This morning one of my elders and I met with the superintendent of the local school. We had a great conversation about how our church can get involved serving the kids in the school and expressing our appreciation of the school's teachers. This discussion came as a result of our church's commitment to be more intentional about serving our community. Over the next months, we will be looking to motivate our church members to get involved with some aspect of service to our community. The challenge is this - how will we change the focus of folks in our church to get involved in serving more actively in the community?
This afternoon I sat down to finish reading a book entitled The Externally Focused Church by Rick Rusaw and Eric Swanson. In the concluding chapter, the authors told the story of a study done at Yale University where a professor tried to persuade students to get tetanus shots. The study was composed of two focus groups – one group was given a booklet which graphically illustrated the dangers of tetanus, the other group was given a booklet with language that was toned down and had no pictures. Both booklets announced that the university was offering free tetanus shots at the health center. The results were predictable – the students who were given the more dramatic information were much more likely to admit they needed an inoculation But one month later, only 3 percent of those students had actually gone to the health center to get the shot.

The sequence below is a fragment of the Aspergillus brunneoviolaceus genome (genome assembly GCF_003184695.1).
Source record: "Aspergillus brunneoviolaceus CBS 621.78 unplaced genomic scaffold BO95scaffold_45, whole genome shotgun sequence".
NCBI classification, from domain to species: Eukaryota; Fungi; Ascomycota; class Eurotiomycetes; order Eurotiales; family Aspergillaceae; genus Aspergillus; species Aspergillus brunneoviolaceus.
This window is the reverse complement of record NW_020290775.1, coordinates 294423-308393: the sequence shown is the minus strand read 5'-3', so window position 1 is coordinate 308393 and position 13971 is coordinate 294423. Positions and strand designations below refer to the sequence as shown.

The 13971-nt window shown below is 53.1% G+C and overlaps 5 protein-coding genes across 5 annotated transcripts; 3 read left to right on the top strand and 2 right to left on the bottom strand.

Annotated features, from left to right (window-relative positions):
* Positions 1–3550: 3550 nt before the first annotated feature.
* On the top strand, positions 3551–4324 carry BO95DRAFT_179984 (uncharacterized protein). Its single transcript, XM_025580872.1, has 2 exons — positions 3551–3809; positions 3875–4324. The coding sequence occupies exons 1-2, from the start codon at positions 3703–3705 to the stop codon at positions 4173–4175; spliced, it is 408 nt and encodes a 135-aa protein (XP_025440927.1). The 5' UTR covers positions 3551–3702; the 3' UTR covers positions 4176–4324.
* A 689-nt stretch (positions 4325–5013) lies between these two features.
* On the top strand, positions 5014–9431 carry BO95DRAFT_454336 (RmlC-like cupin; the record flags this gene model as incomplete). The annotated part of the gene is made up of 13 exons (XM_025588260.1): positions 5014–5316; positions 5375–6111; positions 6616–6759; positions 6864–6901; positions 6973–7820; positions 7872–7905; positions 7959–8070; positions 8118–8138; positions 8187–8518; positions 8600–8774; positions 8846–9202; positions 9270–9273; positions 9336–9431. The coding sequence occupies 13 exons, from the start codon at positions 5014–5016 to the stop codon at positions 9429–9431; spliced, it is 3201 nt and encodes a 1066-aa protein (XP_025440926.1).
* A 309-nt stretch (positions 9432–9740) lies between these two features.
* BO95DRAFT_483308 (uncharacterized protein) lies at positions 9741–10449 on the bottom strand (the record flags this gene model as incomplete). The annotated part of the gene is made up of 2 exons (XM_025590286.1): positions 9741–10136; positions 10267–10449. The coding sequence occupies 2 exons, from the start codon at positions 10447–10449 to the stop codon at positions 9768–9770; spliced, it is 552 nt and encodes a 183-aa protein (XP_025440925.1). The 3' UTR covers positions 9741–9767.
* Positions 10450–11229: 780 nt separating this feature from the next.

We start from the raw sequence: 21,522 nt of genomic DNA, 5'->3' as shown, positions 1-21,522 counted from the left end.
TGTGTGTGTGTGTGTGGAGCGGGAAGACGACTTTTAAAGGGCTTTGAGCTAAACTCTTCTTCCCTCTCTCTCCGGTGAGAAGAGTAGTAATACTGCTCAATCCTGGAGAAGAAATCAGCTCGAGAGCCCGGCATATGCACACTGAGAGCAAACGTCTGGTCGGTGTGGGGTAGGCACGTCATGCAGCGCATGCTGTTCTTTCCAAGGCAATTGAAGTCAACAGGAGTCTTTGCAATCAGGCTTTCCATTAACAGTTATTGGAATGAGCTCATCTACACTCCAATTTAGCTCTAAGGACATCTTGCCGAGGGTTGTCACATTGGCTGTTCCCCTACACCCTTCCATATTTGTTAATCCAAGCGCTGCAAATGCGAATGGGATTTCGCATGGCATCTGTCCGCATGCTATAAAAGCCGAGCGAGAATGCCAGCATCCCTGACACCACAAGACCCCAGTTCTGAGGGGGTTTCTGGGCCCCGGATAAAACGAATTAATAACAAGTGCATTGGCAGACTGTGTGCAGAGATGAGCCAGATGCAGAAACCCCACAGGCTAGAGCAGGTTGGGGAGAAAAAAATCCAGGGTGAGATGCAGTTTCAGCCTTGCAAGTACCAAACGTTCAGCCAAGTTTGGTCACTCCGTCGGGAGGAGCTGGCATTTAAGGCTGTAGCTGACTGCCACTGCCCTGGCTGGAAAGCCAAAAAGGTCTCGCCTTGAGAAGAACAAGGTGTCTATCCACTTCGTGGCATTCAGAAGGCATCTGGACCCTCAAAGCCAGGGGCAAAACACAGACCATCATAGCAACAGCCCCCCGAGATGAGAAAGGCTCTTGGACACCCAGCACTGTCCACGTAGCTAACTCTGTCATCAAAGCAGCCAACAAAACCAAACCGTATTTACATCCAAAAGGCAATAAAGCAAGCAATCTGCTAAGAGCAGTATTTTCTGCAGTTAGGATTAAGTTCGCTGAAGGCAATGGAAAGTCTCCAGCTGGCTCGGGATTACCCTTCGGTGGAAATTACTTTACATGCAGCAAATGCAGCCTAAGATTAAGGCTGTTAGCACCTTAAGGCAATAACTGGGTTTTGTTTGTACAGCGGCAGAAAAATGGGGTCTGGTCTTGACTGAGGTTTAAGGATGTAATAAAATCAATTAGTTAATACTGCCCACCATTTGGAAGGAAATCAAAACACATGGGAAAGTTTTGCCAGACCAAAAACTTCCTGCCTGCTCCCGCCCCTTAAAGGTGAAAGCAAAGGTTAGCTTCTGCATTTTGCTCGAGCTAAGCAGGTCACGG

The professor conducted the study a second time, but with one key change, In the booklets given to both control groups, he included a map of the campus with the health center circled and listed the times shots were available. One month after that study 28 percent of students were inoculated, an equal amount from each control group. The variable that made a difference was not urgency or gravity of the information, it was the map and schedule.
The conclusion for the church is rather obvious – when we try to recruit volunteers, either for in church ministry or community service outreach, we need to give people practical information about how they can be involved. In some ways, this principle applies much more broadly than that. Sometimes I catch myself muttering bland spiritual platitudes from the pulpit, rather than giving people concrete or practical information about spiritual growth or service opportunities. There are many people in churches who want to serve and grow, but lack that mechanism to turn desire into action. Let's give it to them.
Now, you might be thinking – isn't there a spiritual aspect at work here as well? Absolutely – God's Spirit draws us into and empowers us for growth and service. No denying that. Let's just make sure that we provide the practical information the Holy Spirit can use to truly motivate that person from intention to action.